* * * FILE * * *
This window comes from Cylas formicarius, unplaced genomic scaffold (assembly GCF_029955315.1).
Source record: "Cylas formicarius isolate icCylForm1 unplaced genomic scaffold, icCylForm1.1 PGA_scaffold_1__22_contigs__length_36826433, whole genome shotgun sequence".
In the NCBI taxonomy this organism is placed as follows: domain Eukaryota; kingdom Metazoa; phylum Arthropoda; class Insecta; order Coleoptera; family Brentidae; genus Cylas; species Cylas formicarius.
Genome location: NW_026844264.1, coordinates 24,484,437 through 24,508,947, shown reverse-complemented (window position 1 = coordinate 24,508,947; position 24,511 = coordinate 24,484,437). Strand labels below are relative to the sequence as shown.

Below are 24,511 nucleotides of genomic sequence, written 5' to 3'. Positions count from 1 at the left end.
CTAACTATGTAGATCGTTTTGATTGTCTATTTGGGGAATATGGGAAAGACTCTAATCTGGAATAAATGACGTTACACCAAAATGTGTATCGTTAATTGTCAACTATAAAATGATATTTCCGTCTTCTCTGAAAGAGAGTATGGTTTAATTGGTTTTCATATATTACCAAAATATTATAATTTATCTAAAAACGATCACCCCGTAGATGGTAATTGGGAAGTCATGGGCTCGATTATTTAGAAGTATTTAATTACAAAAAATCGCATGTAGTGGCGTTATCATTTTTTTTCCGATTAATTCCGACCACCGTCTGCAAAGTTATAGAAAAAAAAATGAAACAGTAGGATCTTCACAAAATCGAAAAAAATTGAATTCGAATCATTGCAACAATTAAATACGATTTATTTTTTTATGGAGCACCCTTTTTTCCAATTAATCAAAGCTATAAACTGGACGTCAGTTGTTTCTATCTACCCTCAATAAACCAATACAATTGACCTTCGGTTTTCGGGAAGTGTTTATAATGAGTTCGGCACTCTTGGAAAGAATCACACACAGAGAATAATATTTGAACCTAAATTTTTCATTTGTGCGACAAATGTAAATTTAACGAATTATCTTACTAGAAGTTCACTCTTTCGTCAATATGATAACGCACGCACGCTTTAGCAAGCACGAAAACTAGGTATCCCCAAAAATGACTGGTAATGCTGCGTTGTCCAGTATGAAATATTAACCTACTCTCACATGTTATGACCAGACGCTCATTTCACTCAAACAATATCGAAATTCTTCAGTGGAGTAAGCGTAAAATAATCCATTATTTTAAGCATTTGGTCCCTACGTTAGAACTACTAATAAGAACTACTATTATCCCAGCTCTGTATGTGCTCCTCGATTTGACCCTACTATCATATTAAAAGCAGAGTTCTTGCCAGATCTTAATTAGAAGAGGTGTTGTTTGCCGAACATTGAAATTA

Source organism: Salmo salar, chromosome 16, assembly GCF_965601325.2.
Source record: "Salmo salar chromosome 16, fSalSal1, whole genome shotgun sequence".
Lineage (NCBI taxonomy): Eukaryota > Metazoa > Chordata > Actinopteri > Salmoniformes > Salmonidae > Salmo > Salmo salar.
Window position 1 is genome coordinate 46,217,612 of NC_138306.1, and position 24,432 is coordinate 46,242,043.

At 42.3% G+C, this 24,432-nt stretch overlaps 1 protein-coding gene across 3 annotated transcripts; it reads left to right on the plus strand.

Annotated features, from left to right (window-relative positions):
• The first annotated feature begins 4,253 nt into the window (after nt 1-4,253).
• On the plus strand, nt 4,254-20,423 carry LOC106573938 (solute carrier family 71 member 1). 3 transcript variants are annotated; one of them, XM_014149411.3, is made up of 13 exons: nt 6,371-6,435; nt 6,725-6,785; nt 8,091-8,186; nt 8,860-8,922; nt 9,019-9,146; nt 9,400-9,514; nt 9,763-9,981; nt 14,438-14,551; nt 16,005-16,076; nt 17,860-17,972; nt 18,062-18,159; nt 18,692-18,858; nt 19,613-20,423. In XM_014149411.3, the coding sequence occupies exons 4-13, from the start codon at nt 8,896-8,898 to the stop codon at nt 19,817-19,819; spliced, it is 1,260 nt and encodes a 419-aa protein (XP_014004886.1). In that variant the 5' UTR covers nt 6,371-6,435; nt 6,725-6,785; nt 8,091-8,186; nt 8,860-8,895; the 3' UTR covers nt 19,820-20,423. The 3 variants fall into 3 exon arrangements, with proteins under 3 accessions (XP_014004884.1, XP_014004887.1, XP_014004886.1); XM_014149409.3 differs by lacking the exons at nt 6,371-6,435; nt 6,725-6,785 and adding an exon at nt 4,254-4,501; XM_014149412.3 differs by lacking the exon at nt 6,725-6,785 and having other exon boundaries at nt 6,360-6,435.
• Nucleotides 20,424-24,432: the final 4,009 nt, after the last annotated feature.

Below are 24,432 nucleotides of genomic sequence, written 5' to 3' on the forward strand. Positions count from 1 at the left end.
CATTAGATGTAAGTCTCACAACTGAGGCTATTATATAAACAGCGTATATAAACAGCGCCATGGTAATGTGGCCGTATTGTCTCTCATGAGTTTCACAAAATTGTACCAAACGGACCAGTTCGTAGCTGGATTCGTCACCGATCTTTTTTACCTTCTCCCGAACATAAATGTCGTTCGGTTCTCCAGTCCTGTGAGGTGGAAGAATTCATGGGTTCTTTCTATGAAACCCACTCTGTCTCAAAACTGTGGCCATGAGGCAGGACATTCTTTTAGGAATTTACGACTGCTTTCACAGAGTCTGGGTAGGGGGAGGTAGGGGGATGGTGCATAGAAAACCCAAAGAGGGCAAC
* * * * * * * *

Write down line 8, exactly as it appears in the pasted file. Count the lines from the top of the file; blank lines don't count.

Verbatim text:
Source record: "Salmo salar chromosome 16, fSalSal1, whole genome shotgun sequence".